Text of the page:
- Non-pharmacological interventions: Besides medications and surgery, there are other interventions that can help people with parkinsonism cope with their condition and improve their function and well-being. These include:
- Physical therapy: Physical therapy can help people with parkinsonism improve their mobility, balance, strength, flexibility, and endurance. Physical therapy can also teach people how to use assistive devices, such as walkers or canes, and how to prevent falls and injuries. Physical therapy can also include exercises that target specific symptoms, such as LSVT BIG (Lee Silverman Voice Treatment) for bradykinesia or PWR! (Parkinson Wellness Recovery) for rigidity.
- Occupational therapy: Occupational therapy can help people with parkinsonism improve their ability to perform daily activities, such as dressing, grooming, eating, writing, or using the computer. Occupational therapy can also provide strategies and adaptations to overcome the challenges posed by the symptoms of parkinsonism, such as using adaptive utensils, voice amplifiers, or electronic organizers.
- Speech therapy: Speech therapy can help people with parkinsonism improve their communication skills, such as speech volume, clarity, fluency, and intonation. Speech therapy can also help people with parkinsonism improve their swallowing function and prevent aspiration pneumonia. Speech therapy can also include exercises that target specific symptoms, such as LSVT LOUD (Lee Silverman Voice Treatment) for hypophonia or SPEAK OUT! for dysarthria.
- Psychological therapy: Psychological therapy can help people with parkinsonism cope with the emotional and social impact of their condition, such as depression, anxiety, stress, isolation, or stigma. Psychological therapy can also provide support and education to the caregivers and family members of people with parkinsonism. Psychological therapy can include various modalities, such as cognitive-behavioral therapy (CBT), mindfulness-based stress reduction (MBSR), or interpersonal therapy (IPT).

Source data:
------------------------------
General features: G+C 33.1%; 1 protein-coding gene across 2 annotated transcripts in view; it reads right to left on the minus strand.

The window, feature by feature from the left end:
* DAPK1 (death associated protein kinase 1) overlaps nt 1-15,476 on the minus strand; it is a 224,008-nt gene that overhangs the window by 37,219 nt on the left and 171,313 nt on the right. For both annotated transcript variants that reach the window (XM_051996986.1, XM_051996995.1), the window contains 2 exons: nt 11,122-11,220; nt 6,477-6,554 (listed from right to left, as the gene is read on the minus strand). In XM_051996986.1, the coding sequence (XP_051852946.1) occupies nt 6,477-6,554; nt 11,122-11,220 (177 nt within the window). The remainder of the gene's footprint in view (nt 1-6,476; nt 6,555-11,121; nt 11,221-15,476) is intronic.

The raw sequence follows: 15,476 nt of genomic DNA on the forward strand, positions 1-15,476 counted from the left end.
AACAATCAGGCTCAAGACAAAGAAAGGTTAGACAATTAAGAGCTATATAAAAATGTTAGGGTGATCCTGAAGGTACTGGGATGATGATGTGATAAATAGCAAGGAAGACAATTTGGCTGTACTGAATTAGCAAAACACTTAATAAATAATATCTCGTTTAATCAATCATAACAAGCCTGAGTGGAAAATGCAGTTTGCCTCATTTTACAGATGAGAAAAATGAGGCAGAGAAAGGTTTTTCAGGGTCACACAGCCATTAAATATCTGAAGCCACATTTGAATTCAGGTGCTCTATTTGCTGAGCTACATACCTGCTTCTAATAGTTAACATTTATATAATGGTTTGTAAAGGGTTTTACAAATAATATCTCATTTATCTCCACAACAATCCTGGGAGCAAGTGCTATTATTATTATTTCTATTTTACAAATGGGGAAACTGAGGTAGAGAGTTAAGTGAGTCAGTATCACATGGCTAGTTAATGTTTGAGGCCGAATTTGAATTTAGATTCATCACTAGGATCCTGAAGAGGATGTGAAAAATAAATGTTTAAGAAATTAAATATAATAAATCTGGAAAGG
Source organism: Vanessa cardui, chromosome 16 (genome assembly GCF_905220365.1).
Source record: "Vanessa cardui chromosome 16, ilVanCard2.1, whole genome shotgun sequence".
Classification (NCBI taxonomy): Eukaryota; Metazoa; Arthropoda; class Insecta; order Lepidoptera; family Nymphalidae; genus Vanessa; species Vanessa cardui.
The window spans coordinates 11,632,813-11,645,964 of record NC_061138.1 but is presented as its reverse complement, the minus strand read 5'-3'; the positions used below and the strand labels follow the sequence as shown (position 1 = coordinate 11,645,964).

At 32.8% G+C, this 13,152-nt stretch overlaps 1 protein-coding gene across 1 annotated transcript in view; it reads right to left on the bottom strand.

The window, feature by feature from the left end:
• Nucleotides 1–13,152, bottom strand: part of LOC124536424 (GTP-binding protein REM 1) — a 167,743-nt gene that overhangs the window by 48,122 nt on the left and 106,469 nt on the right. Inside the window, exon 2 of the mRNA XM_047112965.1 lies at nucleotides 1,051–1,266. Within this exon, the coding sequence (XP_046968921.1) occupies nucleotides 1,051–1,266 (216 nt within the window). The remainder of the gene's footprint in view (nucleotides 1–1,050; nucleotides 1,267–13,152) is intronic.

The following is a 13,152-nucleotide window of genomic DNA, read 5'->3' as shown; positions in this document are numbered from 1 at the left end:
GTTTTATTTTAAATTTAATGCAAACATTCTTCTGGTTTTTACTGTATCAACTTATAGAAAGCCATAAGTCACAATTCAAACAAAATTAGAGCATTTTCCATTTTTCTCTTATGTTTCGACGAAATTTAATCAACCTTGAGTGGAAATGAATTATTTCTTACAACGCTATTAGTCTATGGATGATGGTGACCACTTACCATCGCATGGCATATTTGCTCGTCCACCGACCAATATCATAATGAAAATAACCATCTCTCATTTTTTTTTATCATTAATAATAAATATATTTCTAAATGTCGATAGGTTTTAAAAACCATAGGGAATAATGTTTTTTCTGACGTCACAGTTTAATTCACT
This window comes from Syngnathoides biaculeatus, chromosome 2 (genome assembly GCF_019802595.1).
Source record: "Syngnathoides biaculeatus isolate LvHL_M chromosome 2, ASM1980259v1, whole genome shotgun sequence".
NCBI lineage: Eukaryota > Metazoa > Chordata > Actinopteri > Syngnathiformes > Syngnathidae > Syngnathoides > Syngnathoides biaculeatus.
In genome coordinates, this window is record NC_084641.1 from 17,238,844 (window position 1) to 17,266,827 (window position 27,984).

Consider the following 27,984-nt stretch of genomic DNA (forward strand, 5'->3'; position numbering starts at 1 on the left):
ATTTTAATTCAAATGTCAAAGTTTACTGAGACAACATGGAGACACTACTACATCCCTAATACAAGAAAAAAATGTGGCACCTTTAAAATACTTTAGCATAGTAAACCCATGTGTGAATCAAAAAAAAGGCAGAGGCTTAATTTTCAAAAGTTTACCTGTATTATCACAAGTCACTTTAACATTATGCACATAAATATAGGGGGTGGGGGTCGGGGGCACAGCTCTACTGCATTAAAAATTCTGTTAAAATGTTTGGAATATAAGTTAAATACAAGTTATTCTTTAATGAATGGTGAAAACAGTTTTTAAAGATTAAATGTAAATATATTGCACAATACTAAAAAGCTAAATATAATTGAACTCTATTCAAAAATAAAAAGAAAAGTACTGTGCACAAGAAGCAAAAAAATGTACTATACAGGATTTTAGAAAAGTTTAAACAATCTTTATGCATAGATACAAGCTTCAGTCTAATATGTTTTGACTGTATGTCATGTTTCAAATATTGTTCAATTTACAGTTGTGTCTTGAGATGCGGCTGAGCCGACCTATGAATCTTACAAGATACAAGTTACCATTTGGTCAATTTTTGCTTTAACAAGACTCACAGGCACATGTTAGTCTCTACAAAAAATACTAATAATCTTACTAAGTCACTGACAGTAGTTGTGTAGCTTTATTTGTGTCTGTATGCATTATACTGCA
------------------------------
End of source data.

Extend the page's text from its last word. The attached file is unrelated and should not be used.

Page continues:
- Complementary and alternative therapies: Some people with parkinsonism may seek complementary and alternative therapies to supplement their conventional treatments or to address their holistic needs. These therapies may include acupuncture, massage, yoga, tai chi, meditation, music therapy, art therapy, aromatherapy, or herbal remedies. However, the evidence for the effectiveness and safety of these therapies is limited or inconclusive. Therefore, these therapies should be used with caution and in consultation with a doctor.
Parkinsonism is a term that encompasses a variety of neurological disorders that cause movement problems similar to those seen in PD. Parkinsonism can have various causes, some of which are reversible and some of which are not. Parkinsonism can cause various symptoms, some of which are common to all types of parkinsonism and some of which are specific to each type. Parkinsonism can be treated with various interventions, some of which are aimed at improving the symptoms and some of which are aimed at enhancing the quality of life for people with parkinsonism. Parkinsonism is a complex and challenging condition that requires a multidisciplinary approach and individualized care.